Petty's music touched many lives during his career. He sold more than 80 million records worldwide and had numerous hit singles along the way. Many of these tunes are staples of American rock radio and have transcended generations of fans. Petty was inducted into the Rock and Roll Hall of Fame in 2002 and included in his list of awards are three Grammy's (He was nominated 18 times!). The impact of his music will be felt for many years to come. We will miss you, Tom.
CREDIT: Photographer Todd Owyoung
Walter Becker in 1995
CREDIT: Patti Ouderkirk / Wireimage
WALTER BECKER (FEBRUARY 20, 1950 – SEPTEMBER 3, 2017)
On September 3, 2017, the rock and roll world lost another great contributor. Walter Becker was an American singer, songwriter, and record producer that had great success as one of the founding members of Steely Dan. The group changed line-ups numerous times, but Walter, along with Dongald Fagen, remained as the core of the group.
Walter was born in Queens, New York and didn't start playing music until his high school years. First giving the saxophone a try before switching over to guitar. He met Donald Fagen while attending Bard College and after starting to work musically together they soon relocated to California where they formed Steely Dan. Becker played bass and guitar on many of the recordings and eventually switched to just playing guitar and providing some backing vocals. As a producer, one of his most notable recordings was Ricki Lee Jones, Flying Cowboys. Walter was the recipient of four Grammy Awards and also was inducted into the Rock and Roll Hall of Fame in 2001.
PRINCE (JUNE 7, 1958 – APRIL 21, 2016)
Few artists have created a body of work as rich and varied as Prince. He emerged as one of the most singular talents of the rock & roll era, capable of seamlessly tying together pop, funk, folk, and rock. An American singer, songwriter, multi-instrumentalist, and actor. Prince was renowned as an innovator and was widely known for his eclectic work, flamboyant stage presence, and wide vocal range. He was widely regarded as the pioneer of the Minneapolis sound. Prince wrote his first song at age 7, released his first platinum album in 1979, and has sold more than 100 million albums worldwide making him one of the best selling artists of all time.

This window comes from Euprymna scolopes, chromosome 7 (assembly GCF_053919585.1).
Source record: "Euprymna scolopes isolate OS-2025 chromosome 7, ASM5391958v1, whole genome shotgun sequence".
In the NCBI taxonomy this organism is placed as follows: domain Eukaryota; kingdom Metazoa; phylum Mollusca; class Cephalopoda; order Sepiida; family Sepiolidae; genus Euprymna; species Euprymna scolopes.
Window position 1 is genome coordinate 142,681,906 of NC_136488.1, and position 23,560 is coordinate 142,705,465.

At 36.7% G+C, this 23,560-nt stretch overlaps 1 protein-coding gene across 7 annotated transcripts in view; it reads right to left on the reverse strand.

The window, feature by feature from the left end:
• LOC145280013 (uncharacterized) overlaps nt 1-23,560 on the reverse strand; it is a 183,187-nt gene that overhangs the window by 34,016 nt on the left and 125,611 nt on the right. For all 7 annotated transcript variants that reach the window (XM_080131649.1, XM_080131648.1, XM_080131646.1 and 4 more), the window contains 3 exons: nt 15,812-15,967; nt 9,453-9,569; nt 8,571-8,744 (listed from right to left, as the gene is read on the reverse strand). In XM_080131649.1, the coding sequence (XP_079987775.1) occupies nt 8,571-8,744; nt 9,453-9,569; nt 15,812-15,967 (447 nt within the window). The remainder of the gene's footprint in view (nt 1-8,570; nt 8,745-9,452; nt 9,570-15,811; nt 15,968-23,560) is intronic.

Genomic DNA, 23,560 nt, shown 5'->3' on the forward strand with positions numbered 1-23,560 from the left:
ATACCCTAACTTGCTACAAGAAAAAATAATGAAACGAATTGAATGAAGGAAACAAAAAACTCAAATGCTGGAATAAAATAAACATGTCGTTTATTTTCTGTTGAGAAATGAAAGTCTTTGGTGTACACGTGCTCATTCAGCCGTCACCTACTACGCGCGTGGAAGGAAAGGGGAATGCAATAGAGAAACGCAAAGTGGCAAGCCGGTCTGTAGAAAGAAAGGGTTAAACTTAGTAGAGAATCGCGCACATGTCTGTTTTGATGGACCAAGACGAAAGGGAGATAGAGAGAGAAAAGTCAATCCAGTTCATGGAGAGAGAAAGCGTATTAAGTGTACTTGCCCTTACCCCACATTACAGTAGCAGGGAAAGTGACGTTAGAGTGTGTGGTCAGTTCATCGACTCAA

CREDIT: Photographer Herb Ritts
CREDIT: Photo by Myriam Santos
MERLE HAGGARD (APRIL 6, 1937 – APRIL 6, 2016)
Merle had a rough start due to a tough childhood and spending time in jail for a number of minor offenses. Luckily he was able to turn it all around. As a performer and a songwriter, Merle Haggard was the most important country artist to emerge in the 1960s, when he became one of the leading figures of the Bakersfield country scene. One of the original outlaw country artists and forever a legend he charted 38 number one hits between the 1960’s and the 1980’s.
GLENN FREY (NOVEMBER 6, 1948 – JANUARY 18, 2016)
Frey started out in his hometown of Detroit amongst the mid-1960’s rock scene. Around this time he befriended Bob Seger who helped get Frey a management and recording contract essentially putting his foot in the door. Best known as one of the main creative forces behind the Los Angeles-based rock band the Eagles, Glenn Frey embarked on a solo career after the ensemble initially split up in 1980. He was successful in nearly everything he took on even starting his own record label.
CREDIT: Photo by Bil Zelman
DAVID BOWIE (JANUARY 8, 1947 – JANUARY 10, 2016)
The mercurial David Bowie was the original pop chameleon. He was everything from inoffensive pop singer to glam icon to white soulman to art-rocker and more in the course of his long, prolific career. For five decades he innovated and reinvented his music and stagecraft significantly influencing popular music and landing a spot in the Rock and Roll Hall of Fame in 1996.